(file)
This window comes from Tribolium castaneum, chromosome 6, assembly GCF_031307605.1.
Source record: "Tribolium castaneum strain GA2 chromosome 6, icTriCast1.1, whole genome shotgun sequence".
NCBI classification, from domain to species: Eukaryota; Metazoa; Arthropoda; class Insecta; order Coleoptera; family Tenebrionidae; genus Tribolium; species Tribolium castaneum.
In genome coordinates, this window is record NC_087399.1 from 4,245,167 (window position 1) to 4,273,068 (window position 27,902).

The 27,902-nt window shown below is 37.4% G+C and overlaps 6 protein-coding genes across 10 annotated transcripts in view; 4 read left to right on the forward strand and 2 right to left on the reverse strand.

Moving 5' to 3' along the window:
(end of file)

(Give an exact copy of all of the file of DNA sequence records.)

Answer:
This window comes from Tribolium castaneum, chromosome 6, assembly GCF_031307605.1.
Source record: "Tribolium castaneum strain GA2 chromosome 6, icTriCast1.1, whole genome shotgun sequence".
NCBI classification, from domain to species: Eukaryota; Metazoa; Arthropoda; class Insecta; order Coleoptera; family Tenebrionidae; genus Tribolium; species Tribolium castaneum.
In genome coordinates, this window is record NC_087399.1 from 4,245,167 (window position 1) to 4,273,068 (window position 27,902).

The 27,902-nt window shown below is 37.4% G+C and overlaps 6 protein-coding genes across 10 annotated transcripts in view; 4 read left to right on the forward strand and 2 right to left on the reverse strand.

Moving 5' to 3' along the window: